By David Schout
Plans to turn one of the CBD’s oldest buildings into a stylish late-night venue have been revised following concerns from Victoria Police, the City of Melbourne and nearby residents.
In April this year, hospitality and entertainment outfit the O’Brien Group submitted a planning application to turn the 1840s built Job Warehouse into an almost 1000-patron late-night venue called Juliette’s Terrace.
The heritage-listed Bourke St site in the CBD’s east end, most recently a haberdashery business, has sat derelict since 2012.
The group had sought to add it to its portfolio of venues, which includes the Bondi Icebergs, O’Brien Icehouse in Docklands and the nearby Imperial Hotel.
But a number of concerns were raised with the original application, including by Victoria Police, about the impact on local amenity and venue management plans.
There were also more than 80 public objections.
As a result, in September the group resubmitted a planning application with the City of Melbourne, and group CEO Michael Xavier O’Brien believed they had addressed key concerns including noise, entry and exit points onto nearby streets, and crowd control.
“We’ve listened and we’ve responded,” he said.
Original concerns from both the council and locals chiefly surrounded the noise and amenity impact on nearby residents in Liverpool St.
The new submission has committed to enclosing a planned retractable roof and all Liverpool St facing doors and windows by 10pm, one hour earlier than capital city guidelines.
Patrons would also not be permitted to exit the venue from Liverpool St after 10pm.
Mr O’Brien told CBD News that Victoria Police had now removed its objection.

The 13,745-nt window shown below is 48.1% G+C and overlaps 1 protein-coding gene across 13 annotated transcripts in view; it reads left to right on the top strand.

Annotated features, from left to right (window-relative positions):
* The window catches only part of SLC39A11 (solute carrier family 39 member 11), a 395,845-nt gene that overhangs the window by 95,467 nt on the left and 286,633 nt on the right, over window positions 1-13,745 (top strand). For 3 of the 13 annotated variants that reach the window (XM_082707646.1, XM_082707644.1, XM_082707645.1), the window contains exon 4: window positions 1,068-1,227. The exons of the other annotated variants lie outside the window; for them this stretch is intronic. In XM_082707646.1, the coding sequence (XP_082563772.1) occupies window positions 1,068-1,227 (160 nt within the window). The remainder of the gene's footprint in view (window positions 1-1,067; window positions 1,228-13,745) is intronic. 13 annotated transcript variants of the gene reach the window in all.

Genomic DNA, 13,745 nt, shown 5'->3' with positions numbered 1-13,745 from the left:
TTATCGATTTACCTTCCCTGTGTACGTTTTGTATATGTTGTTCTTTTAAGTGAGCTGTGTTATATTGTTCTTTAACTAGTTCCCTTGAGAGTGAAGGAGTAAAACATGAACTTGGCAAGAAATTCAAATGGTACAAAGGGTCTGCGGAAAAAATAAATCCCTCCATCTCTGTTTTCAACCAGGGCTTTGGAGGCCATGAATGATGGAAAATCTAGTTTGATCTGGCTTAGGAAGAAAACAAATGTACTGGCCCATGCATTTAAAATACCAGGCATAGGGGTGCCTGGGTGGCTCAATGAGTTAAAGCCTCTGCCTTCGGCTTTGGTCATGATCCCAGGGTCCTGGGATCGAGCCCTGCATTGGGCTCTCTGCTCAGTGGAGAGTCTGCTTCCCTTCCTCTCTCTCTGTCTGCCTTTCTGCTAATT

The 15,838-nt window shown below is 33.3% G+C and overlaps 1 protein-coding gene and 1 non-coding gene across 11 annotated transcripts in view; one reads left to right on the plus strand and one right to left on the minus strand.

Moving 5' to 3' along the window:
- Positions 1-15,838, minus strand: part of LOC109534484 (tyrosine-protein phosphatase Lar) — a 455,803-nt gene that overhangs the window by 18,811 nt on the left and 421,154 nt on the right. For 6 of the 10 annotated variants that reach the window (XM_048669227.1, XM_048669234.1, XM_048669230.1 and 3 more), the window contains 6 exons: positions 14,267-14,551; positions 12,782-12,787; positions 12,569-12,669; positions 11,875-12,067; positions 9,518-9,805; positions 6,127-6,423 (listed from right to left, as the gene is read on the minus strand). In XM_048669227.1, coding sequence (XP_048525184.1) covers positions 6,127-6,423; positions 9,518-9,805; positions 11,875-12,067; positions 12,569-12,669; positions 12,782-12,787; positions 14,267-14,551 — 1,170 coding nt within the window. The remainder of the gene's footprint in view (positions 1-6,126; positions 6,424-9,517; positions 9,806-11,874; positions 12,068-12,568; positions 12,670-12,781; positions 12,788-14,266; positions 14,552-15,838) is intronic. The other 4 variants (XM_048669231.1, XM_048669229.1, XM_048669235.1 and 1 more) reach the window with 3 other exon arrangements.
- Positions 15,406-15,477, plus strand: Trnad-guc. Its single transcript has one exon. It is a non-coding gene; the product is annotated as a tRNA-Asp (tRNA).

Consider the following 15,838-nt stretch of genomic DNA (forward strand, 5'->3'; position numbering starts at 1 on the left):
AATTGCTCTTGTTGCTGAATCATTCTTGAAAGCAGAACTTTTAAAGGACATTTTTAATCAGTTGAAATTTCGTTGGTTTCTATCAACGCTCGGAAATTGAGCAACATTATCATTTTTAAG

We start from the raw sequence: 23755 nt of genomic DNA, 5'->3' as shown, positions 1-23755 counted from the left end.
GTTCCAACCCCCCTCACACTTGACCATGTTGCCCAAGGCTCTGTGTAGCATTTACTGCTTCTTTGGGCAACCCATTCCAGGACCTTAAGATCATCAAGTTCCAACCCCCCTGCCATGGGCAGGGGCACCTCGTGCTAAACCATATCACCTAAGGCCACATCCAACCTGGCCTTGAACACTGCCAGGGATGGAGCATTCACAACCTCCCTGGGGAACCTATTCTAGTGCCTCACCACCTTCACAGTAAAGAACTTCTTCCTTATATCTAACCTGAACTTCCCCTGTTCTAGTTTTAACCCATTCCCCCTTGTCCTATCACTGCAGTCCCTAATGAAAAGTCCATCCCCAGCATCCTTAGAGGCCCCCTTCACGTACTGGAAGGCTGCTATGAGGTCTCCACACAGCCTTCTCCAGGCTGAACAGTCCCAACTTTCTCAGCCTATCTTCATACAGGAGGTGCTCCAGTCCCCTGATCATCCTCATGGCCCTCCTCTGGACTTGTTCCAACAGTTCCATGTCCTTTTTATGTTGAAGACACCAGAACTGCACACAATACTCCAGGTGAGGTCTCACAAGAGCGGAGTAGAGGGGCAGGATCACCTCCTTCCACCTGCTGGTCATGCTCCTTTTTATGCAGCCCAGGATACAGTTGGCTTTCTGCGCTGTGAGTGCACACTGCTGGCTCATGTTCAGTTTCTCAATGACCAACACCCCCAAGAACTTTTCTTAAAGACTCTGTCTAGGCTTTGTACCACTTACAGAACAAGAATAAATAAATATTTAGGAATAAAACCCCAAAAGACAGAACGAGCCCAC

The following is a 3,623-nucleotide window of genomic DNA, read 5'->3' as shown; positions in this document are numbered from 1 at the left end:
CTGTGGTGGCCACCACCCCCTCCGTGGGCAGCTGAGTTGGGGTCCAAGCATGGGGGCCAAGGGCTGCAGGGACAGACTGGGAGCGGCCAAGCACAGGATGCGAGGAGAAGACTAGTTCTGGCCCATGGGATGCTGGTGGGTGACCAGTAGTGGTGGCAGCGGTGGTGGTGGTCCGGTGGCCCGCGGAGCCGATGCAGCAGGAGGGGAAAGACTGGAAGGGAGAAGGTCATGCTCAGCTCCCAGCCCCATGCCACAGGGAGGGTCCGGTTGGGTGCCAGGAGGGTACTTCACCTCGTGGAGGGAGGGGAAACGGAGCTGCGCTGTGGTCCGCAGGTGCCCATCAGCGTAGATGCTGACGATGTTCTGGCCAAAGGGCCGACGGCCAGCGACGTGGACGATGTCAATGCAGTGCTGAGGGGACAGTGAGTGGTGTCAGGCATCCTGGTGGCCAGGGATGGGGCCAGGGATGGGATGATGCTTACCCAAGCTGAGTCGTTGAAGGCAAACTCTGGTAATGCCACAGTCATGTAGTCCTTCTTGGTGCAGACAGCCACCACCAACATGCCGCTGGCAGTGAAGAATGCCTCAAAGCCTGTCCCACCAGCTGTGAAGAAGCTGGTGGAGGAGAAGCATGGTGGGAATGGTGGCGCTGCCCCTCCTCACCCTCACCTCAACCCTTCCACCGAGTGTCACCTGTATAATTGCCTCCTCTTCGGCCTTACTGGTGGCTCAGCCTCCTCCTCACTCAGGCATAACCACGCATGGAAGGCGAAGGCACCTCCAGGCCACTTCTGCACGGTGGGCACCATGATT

“The Job Warehouse building is universally regarded as one of Melbourne’s most prominent eyesores and embarrassments of our great city,” he said.
“Our development will enhance the amenity of the site and increase land values in the surrounding areas. We will create a stylish and sophisticated precinct that all Melburnians will be justifiably proud of.”
But whether the changes alleviate locals’ concerns remains to be seen.
Nearby residents have been angered about both the capacity of the proposed venue (957 patrons) and its special exemption to operate until 3am — both of which are unchanged in the revised application.
In 2008, the Brumby government introduced a freeze on late-night liquor licenses in response to alcohol-related harm and crime in inner-Melbourne.
Since then, applicants wishing to trade beyond 1am require a ministerial exemption, which the minister can assign provided the venue is of “economic or cultural” importance to the state.
In April, now resigned Minister for Consumer Affairs, Gaming and Liquor Regulation Marlene Kairouz granted the O’Brien Group a special exemption to trade until 3am as the Job Warehouse was deemed a site of “cultural importance”.
“Everyone’s in support of something happening with the Job Warehouse and having it look better than it currently is,” nearby resident Jenny Eltham told CBD News in June.
“I think people were much more supportive of something smaller, more bespoke and more in keeping with the precinct … people are happy to have something there, but not something for 1000 people, and not until 3am.”
Mr O’Brien said he had read every local objection and was intent on ensuring a workable outcome.
He said that despite the severe impact of COVID-19 on Melbourne, he was optimistic about delivering a large hospitality venue in the near future.
“It’s a very challenging time and the city’s suffered a major blow. It is a ghost town at the moment,” he said.
“I think it’s needed more than ever, not to be beaten by the current conditions. And I think especially in this industry, most places won’t come back and we’re going to see some major closures in the city over the next two years. I’ve got a strong resolve, I love the city — this is my favourite block in the city. It’s where I go out, it’s where I dine, it’s the ‘old Melbourne’ and it’s got that old world charm.”
“I want to see the amenity of the area improved and actually I think it will be great for residents once it’s built, and for land prices in the area.” •
Mr O’Brien said the target demographic for Juliette’s Terrace was predominantly those 35-plus with a mix of city residents, workers, theatre audiences, international and interstate visitors and creatives.